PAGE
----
Proof may come about in the coming days or so backing up a claim made by President Donald Trump over the weekend, that China has resumed buying tens of billions of dollars worth of U.S. agricultural goods.
So far, however, the evidence to back that claim has been lacking.
As part of a “phase one” deal between China and the U.S., previously reported on at HillReporter.com, the two countries came to a temporary “truce” in the trade wars. As part of the proposed deal, Washington agreed to hold of on raising tariffs this week, while Beijing agreed to purchase agricultural products from the U.S., in addition to limiting the ways it manipulates its currency.
Trump lauded the deal over the weekend, but by Monday it was unclear whether the deal was signed off yet by China. President Xi Jinping had yet to give his approval of the deal, and there were reports that China wanted to iron out some other details of the agreement before moving forward on it.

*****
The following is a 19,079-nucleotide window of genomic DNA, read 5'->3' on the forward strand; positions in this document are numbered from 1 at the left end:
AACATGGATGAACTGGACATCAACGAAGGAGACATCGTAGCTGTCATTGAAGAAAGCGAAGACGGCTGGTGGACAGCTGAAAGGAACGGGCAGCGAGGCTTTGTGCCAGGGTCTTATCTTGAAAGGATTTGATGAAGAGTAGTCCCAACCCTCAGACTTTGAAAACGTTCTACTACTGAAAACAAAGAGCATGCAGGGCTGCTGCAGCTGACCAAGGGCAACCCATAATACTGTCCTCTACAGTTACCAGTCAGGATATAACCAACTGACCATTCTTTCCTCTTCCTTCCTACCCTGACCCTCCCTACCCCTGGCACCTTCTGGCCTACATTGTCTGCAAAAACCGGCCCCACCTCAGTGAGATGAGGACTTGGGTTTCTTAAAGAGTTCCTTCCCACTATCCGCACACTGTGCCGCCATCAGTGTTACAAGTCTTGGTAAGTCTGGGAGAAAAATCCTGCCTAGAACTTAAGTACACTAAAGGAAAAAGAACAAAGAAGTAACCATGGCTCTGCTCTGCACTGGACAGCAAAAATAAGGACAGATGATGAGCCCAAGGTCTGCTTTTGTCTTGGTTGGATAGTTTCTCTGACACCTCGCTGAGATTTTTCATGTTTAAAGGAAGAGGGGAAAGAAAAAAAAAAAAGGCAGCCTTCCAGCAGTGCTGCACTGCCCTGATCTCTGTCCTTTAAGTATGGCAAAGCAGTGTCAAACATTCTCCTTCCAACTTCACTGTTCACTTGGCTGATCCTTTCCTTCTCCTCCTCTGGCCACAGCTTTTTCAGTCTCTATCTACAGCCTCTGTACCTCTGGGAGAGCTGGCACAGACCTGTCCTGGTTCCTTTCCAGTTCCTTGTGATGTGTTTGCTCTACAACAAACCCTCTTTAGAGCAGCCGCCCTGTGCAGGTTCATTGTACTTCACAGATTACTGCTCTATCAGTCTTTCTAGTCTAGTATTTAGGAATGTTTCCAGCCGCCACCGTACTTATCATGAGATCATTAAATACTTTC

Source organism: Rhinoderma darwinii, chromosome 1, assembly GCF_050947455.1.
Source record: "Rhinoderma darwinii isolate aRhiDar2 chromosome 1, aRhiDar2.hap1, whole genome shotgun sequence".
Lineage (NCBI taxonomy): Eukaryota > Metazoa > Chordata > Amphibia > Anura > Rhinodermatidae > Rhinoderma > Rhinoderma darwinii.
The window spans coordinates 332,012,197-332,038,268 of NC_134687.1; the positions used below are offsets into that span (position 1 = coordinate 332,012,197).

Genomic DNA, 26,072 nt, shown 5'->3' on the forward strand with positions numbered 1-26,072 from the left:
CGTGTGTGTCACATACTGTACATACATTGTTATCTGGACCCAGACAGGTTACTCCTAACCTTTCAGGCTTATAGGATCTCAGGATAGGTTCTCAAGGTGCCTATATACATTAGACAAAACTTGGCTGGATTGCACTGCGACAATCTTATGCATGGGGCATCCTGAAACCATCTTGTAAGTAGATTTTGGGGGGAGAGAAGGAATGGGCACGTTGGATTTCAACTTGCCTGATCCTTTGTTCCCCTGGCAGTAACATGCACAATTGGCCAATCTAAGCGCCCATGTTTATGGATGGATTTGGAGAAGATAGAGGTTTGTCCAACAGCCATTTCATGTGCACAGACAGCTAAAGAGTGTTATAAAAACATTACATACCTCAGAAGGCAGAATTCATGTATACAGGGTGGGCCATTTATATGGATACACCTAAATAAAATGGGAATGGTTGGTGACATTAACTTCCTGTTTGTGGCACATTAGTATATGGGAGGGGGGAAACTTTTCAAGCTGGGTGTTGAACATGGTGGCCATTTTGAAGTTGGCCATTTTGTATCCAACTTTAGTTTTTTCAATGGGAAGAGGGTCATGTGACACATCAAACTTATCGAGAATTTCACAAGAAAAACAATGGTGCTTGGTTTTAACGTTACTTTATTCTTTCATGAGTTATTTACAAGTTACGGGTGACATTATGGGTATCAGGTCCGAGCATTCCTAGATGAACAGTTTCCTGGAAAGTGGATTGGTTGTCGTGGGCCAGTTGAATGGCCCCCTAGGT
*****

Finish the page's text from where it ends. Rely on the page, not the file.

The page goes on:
That didn’t stop Trump from tweeting that China was already buying farm goods.
CHINA HAS ALREADY BEGUN AGRICULTURAL PURCHASES FROM OUR GREAT PATRIOT FARMERS & RANCHERS!
— Donald J. Trump (@realDonaldTrump) October 13, 2019
“CHINA HAS ALREADY BEGUN AGRICULTURAL PURCHASES FROM OUR GREAT PATRIOT FARMERS & RANCHERS!” Trump wrote in all capital letters in a Tweet.
In another tweet on Sunday, Trump again suggested that China would start buying goods from the U.S. right away. “My deal with China is that they will IMMEDIATELY start buying very large quantities of our Agricultural Product, not wait until the deal is signed over the next 3 or 4 weeks,” Trump said, per reporting from NBC News.
The White House has suggested that China would buy between $40 and $50 billion in agricultural exports from the U.S., a figure that has created skepticism among some experts. Over the past 20 years, for example, China has never purchased more than $30 billion over a single year in agrigultural goods from the United States.
“I think it’s a meaningless big number, thrown out to get headlines, and won’t happen,” Darin Friedrichs, an Asia commodity analyst, told Reuters.